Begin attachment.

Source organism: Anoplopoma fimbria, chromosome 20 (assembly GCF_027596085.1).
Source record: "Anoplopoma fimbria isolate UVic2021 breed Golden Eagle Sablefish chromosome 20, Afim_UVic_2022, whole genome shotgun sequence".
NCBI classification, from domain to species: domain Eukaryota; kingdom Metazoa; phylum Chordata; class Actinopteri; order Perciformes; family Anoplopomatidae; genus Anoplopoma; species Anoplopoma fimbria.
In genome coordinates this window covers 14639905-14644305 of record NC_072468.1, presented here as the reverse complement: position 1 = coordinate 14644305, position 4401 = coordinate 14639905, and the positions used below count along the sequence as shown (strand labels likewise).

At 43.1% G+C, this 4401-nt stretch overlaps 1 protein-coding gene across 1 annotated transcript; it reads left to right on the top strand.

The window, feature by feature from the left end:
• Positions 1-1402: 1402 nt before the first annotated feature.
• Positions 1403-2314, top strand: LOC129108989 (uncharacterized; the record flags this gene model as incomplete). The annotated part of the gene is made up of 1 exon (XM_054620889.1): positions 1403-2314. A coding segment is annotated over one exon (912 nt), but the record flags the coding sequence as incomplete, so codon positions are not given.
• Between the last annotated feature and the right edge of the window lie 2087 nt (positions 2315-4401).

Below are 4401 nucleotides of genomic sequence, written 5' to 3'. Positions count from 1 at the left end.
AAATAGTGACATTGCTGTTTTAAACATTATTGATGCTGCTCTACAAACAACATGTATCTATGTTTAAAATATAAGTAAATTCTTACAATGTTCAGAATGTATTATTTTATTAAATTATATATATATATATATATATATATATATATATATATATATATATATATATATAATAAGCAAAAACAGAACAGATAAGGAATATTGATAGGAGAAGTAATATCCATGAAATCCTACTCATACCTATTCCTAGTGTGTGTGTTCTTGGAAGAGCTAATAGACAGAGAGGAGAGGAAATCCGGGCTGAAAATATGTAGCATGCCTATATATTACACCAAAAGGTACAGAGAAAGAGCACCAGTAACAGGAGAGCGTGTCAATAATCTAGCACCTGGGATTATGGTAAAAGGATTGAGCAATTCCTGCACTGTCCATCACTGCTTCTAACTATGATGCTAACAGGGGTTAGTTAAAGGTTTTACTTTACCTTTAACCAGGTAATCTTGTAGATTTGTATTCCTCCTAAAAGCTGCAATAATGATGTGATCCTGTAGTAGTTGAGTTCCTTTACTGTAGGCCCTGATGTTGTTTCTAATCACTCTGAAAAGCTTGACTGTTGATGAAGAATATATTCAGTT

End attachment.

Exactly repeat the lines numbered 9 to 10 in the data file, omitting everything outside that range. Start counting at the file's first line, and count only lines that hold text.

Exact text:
• Between the last annotated feature and the right edge of the window lie 2087 nt (positions 2315-4401).

Below are 4401 nucleotides of genomic sequence, written 5' to 3'. Positions count from 1 at the left end.